I belonged to an after school electronics club circa 1981 building projects from etched PCB's following projects within 'Everyday Electronics'magazine and thoroughly enjoyed these.

    I have always been interested in HI-Fi and have owned Linn & Naim equipment up until a divorce in 2010 put paid to this.
    I recently bought a 1987 Linn Axis turntable that would not run but following you blog, I changed the capacitors (only High Voltage ones) and it is now running like new!
    thank you ever so much - I really want to get more involved with such upgrades and look forward to further blogs and info via your website.
    Best regards,

  3. HiYa Doz,

    I've had my Axis from new since the late 80'5 after upgrading from a Rega Planar 3. A few years ago I swapped my Axis with my Dad, who had a Sondek. His hearing was going (actually turned out to be dementia) so he thought I'd appreciate the Sondek and he was fine with the Axis. My Dad died from Dementia two months ago and weirdly the Axis (which I got back after my parents was sold) developed the speed fault at the same time. Partly sentimental and partly 'cos it's an awesome deck I followed your advice and replaced all the electrolytics. Worked first time and she's rocking again! Speed tested and after a bit of tweaking back at spot on 33.333. Dude, good job! Last time I wielded a decent soldering iron in anger was my 'A' level electronics project when I was 18, I'm now 56. If I can do it, so can anyone. So, great blog, great advice. Dad would be happy. Cheers, Steve

  4. Followed your instructions and my Axis is alive again. The only "issue" is that when switching to 45 it takes about 10 seconds before the speed change happens. Is this normal?

    1. That's not normal :( Should be pretty much instantaneous... before diving into the electronics... is the belt ok?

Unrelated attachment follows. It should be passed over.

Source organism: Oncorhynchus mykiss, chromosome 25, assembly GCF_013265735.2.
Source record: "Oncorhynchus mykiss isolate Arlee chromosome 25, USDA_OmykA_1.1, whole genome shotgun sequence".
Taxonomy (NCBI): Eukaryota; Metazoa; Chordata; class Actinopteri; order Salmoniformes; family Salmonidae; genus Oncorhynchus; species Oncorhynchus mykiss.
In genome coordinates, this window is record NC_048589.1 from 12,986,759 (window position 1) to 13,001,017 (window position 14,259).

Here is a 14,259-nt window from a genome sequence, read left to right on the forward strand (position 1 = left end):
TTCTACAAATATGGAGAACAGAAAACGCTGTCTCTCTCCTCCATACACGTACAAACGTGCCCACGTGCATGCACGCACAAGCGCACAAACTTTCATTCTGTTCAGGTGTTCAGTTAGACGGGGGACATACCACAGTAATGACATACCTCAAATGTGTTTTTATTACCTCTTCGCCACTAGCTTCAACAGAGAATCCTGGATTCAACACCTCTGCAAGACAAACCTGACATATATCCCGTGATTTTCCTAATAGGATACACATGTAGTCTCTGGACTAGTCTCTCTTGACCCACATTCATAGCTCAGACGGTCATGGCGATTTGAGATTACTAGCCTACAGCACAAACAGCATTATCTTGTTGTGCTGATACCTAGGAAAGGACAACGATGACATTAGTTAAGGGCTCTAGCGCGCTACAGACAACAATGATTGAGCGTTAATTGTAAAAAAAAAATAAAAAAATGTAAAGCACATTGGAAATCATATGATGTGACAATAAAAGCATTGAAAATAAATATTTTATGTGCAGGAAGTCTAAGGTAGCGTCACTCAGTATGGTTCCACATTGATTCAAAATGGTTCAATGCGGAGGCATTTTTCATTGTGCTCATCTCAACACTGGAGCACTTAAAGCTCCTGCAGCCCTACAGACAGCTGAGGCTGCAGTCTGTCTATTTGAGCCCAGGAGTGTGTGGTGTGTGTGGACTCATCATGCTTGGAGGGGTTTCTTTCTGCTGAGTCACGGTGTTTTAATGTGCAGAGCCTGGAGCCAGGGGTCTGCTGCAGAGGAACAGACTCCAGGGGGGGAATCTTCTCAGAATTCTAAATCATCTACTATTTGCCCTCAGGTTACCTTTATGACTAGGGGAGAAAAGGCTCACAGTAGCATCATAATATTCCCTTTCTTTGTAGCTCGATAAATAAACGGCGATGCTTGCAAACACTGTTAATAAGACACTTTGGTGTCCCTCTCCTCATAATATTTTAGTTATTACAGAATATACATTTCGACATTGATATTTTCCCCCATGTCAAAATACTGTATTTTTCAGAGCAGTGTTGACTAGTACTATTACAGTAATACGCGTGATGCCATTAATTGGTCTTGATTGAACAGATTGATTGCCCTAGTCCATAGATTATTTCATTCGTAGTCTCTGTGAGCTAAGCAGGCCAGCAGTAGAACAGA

2. It's a new belt. It continues to turn at 33 once the green light comes on and after 10 seconds you can see a sudden acceleration and it moves to 45. Once up to speed it works perfectly. I replaced the 4 high voltage capacitors first and noticed this issue when testing. I then removed the board again and replaced the other 9 capacitors and still the same. It's not a big problem as it won't be used for 45s but thought I'd share the experience.

  5. Andy, I wonder if you can help me please. I just reassembled my Linn Axis, which has been boxed for 17 years. I bought a new Thakker belt, turn it on an hey, no, no, no! The speed is irregular and there appears to be a bit of a scraping sound as it turns. If I life the spindle, twist and replace it, then the sound goes away temporarily, which suggest an oil issue. This does not explain the irregular speed though. I found a 2011 Aussie article that talks about changing capacitors in a similar manner that you did. The only problem is that I dont know who to turn to for a fix, because I'm not an electronics buff - would you take a look at it for me please? I spoke with a Linn specialist who told me "they don't make the parts any more, we can cannabalise it for parts and transfer them on to an old LP12 chassis - I ain't got that sort of money to spare unfortunately! Thanks for reading this.

    1. If it's a scraping sound, it's most likely your motor is toast. It's only a 120V Premotec motor, I'd start by changing that first. Buy a motor online, not Linn's inflated prices. For some reason I hear the "the parts aren't available" line very often. I'll say it again... EVERY SINGLE PART IS STILL AVAILABLE, NEW, TODAY! I'm not in a position to take on repair work at present. Perhaps you have a local TV repair place that you could take it too, and show them this article?

  6. Great response - thank you. I guess your father would be proud and happy that his turntable is still bringing happiness.....

  7. I have replaced all of the caps on my Axis board, only to find after 6 months I had the same problem again. Replaced the board with a new Hercules 2 board - an easy fix / upgrade care of Stamford Audio. My Linn Axis is like a new bunny and playing vinyl like out of the box new......….